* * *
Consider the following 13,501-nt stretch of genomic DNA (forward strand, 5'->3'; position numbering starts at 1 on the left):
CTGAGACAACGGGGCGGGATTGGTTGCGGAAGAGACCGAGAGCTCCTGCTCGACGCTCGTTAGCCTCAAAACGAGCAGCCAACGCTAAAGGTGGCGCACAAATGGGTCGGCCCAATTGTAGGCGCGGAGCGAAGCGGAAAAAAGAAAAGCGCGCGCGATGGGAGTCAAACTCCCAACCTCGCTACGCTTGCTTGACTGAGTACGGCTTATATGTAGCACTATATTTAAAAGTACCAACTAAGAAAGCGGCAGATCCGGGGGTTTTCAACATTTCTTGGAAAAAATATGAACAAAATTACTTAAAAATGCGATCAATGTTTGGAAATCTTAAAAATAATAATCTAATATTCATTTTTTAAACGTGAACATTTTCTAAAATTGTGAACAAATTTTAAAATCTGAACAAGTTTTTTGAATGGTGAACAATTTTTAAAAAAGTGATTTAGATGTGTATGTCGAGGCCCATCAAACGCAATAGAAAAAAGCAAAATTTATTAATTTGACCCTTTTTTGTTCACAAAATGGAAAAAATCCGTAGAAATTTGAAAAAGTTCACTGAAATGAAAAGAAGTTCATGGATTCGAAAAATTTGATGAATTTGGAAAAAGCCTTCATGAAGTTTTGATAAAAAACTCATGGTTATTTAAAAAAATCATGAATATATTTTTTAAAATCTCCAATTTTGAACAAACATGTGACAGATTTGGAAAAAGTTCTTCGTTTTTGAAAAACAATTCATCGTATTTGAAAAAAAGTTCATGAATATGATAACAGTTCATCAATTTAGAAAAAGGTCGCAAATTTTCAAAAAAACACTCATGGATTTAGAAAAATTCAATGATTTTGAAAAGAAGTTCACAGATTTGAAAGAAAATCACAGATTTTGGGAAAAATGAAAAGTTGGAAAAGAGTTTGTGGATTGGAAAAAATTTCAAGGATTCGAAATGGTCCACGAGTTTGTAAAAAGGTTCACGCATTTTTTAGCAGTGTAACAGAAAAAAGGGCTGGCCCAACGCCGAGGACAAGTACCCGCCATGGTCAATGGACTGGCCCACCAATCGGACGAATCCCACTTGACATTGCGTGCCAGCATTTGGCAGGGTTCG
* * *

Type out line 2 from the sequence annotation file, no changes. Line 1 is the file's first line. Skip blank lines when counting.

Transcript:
CTGAGACAACGGGGCGGGATTGGTTGCGGAAGAGACCGAGAGCTCCTGCTCGACGCTCGTTAGCCTCAAAACGAGCAGCCAACGCTAAAGGTGGCGCACAAATGGGTCGGCCCAATTGTAGGCGCGGAGCGAAGCGGAAAAAAGAAAAGCGCGCGCGATGGGAGTCAAACTCCCAACCTCGCTACGCTTGCTTGACTGAGTACGGCTTATATGTAGCACTATATTTAAAAGTACCAACTAAGAAAGCGGCAGATCCGGGGGTTTTCAACATTTCTTGGAAAAAATATGAACAAAATTACTTAAAAATGCGATCAATGTTTGGAAATCTTAAAAATAATAATCTAATATTCATTTTTTAAACGTGAACATTTTCTAAAATTGTGAACAAATTTTAAAATCTGAACAAGTTTTTTGAATGGTGAACAATTTTTAAAAAAGTGATTTAGATGTGTATGTCGAGGCCCATCAAACGCAATAGAAAAAAGCAAAATTTATTAATTTGACCCTTTTTTGTTCACAAAATGGAAAAAATCCGTAGAAATTTGAAAAAGTTCACTGAAATGAAAAGAAGTTCATGGATTCGAAAAATTTGATGAATTTGGAAAAAGCCTTCATGAAGTTTTGATAAAAAACTCATGGTTATTTAAAAAAATCATGAATATATTTTTTAAAATCTCCAATTTTGAACAAACATGTGACAGATTTGGAAAAAGTTCTTCGTTTTTGAAAAACAATTCATCGTATTTGAAAAAAAGTTCATGAATATGATAACAGTTCATCAATTTAGAAAAAGGTCGCAAATTTTCAAAAAAACACTCATGGATTTAGAAAAATTCAATGATTTTGAAAAGAAGTTCACAGATTTGAAAGAAAATCACAGATTTTGGGAAAAATGAAAAGTTGGAAAAGAGTTTGTGGATTGGAAAAAATTTCAAGGATTCGAAATGGTCCACGAGTTTGTAAAAAGGTTCACGCATTTTTTAGCAGTGTAACAGAAAAAAGGGCTGGCCCAACGCCGAGGACAAGTACCCGCCATGGTCAATGGACTGGCCCACCAATCGGACGAATCCCACTTGACATTGCGTGCCAGCATTTGGCAGGGTTCG